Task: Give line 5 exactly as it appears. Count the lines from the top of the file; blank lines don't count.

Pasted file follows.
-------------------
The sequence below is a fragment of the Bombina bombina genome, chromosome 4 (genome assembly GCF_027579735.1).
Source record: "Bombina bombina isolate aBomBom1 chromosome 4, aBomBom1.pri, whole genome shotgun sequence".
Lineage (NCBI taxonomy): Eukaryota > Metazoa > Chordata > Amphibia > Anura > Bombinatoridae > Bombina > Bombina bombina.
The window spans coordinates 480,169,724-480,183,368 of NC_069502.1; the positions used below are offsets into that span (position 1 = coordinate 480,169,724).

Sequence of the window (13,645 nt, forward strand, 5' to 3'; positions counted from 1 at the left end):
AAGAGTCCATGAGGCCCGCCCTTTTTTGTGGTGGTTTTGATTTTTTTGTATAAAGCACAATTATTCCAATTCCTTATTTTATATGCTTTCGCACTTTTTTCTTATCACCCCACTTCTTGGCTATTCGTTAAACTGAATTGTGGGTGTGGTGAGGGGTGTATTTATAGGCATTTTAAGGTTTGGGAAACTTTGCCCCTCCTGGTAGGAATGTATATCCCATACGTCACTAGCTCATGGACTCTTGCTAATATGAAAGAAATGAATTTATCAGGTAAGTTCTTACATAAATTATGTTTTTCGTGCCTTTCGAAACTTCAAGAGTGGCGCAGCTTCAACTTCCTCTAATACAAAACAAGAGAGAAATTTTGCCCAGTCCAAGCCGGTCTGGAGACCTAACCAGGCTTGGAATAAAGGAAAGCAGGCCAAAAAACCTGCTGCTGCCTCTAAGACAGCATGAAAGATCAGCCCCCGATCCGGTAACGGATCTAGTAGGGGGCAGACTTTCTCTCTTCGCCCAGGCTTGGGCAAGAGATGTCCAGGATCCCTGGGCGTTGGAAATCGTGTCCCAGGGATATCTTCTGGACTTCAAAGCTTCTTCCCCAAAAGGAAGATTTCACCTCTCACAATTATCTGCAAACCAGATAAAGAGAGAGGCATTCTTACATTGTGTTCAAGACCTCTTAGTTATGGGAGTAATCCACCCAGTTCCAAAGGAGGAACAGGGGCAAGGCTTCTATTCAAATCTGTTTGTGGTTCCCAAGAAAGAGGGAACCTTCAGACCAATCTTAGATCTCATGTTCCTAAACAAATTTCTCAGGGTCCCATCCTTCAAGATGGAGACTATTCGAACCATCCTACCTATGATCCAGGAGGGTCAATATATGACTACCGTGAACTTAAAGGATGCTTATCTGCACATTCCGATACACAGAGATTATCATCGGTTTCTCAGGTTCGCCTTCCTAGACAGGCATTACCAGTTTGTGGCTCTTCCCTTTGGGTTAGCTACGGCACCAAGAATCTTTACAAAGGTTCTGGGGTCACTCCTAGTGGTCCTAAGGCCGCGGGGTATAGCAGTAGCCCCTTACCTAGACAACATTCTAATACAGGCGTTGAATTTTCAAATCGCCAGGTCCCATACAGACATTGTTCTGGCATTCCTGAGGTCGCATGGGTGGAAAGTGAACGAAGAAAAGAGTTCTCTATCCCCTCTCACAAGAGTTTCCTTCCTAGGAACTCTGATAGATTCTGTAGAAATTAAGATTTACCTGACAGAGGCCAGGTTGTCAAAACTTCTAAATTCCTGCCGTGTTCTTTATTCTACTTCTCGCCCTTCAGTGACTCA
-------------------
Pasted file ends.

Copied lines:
Sequence of the window (13,645 nt, forward strand, 5' to 3'; positions counted from 1 at the left end):